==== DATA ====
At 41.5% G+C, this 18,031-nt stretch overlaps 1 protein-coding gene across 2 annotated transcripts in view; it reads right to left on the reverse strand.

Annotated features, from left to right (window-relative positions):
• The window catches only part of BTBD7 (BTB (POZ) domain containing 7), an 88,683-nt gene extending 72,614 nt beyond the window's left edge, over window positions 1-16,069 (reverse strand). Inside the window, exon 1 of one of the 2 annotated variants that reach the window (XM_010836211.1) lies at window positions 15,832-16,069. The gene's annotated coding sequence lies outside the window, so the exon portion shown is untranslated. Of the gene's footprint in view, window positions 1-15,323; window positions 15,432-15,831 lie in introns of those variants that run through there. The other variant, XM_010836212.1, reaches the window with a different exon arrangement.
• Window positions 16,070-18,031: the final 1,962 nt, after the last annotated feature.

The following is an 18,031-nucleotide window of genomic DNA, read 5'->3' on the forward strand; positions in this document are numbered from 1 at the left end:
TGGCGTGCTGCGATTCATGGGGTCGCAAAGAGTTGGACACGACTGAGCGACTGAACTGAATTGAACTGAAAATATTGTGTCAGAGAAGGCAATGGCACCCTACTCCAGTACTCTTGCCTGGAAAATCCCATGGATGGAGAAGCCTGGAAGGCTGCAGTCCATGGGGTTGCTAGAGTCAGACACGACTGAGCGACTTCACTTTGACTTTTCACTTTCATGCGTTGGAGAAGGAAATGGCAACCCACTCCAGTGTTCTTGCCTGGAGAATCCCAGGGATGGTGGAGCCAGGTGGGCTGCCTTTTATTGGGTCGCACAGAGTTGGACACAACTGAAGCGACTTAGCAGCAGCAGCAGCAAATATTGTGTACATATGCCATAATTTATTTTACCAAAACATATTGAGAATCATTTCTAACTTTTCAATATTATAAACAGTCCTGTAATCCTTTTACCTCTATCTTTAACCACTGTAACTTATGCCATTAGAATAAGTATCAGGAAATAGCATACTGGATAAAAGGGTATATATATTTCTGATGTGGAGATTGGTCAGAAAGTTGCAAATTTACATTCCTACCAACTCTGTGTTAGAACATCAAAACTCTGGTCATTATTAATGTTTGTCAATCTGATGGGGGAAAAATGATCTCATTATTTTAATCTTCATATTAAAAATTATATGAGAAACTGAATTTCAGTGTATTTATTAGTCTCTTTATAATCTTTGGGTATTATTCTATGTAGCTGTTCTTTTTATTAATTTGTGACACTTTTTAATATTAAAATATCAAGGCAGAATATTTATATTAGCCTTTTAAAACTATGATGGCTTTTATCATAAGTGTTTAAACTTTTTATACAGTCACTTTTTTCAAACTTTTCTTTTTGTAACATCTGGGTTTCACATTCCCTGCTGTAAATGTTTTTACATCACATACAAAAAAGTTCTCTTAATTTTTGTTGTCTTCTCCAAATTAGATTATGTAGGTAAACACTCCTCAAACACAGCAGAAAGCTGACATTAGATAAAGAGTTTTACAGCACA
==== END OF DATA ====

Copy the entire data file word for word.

At 41.5% G+C, this 18,031-nt stretch overlaps 1 protein-coding gene across 2 annotated transcripts in view; it reads right to left on the reverse strand.

Annotated features, from left to right (window-relative positions):
• The window catches only part of BTBD7 (BTB (POZ) domain containing 7), an 88,683-nt gene extending 72,614 nt beyond the window's left edge, over window positions 1-16,069 (reverse strand). Inside the window, exon 1 of one of the 2 annotated variants that reach the window (XM_010836211.1) lies at window positions 15,832-16,069. The gene's annotated coding sequence lies outside the window, so the exon portion shown is untranslated. Of the gene's footprint in view, window positions 1-15,323; window positions 15,432-15,831 lie in introns of those variants that run through there. The other variant, XM_010836212.1, reaches the window with a different exon arrangement.
• Window positions 16,070-18,031: the final 1,962 nt, after the last annotated feature.

The following is an 18,031-nucleotide window of genomic DNA, read 5'->3' on the forward strand; positions in this document are numbered from 1 at the left end:
TGGCGTGCTGCGATTCATGGGGTCGCAAAGAGTTGGACACGACTGAGCGACTGAACTGAATTGAACTGAAAATATTGTGTCAGAGAAGGCAATGGCACCCTACTCCAGTACTCTTGCCTGGAAAATCCCATGGATGGAGAAGCCTGGAAGGCTGCAGTCCATGGGGTTGCTAGAGTCAGACACGACTGAGCGACTTCACTTTGACTTTTCACTTTCATGCGTTGGAGAAGGAAATGGCAACCCACTCCAGTGTTCTTGCCTGGAGAATCCCAGGGATGGTGGAGCCAGGTGGGCTGCCTTTTATTGGGTCGCACAGAGTTGGACACAACTGAAGCGACTTAGCAGCAGCAGCAGCAAATATTGTGTACATATGCCATAATTTATTTTACCAAAACATATTGAGAATCATTTCTAACTTTTCAATATTATAAACAGTCCTGTAATCCTTTTACCTCTATCTTTAACCACTGTAACTTATGCCATTAGAATAAGTATCAGGAAATAGCATACTGGATAAAAGGGTATATATATTTCTGATGTGGAGATTGGTCAGAAAGTTGCAAATTTACATTCCTACCAACTCTGTGTTAGAACATCAAAACTCTGGTCATTATTAATGTTTGTCAATCTGATGGGGGAAAAATGATCTCATTATTTTAATCTTCATATTAAAAATTATATGAGAAACTGAATTTCAGTGTATTTATTAGTCTCTTTATAATCTTTGGGTATTATTCTATGTAGCTGTTCTTTTTATTAATTTGTGACACTTTTTAATATTAAAATATCAAGGCAGAATATTTATATTAGCCTTTTAAAACTATGATGGCTTTTATCATAAGTGTTTAAACTTTTTATACAGTCACTTTTTTCAAACTTTTCTTTTTGTAACATCTGGGTTTCACATTCCCTGCTGTAAATGTTTTTACATCACATACAAAAAAGTTCTCTTAATTTTTGTTGTCTTCTCCAAATTAGATTATGTAGGTAAACACTCCTCAAACACAGCAGAAAGCTGACATTAGATAAAGAGTTTTACAGCACA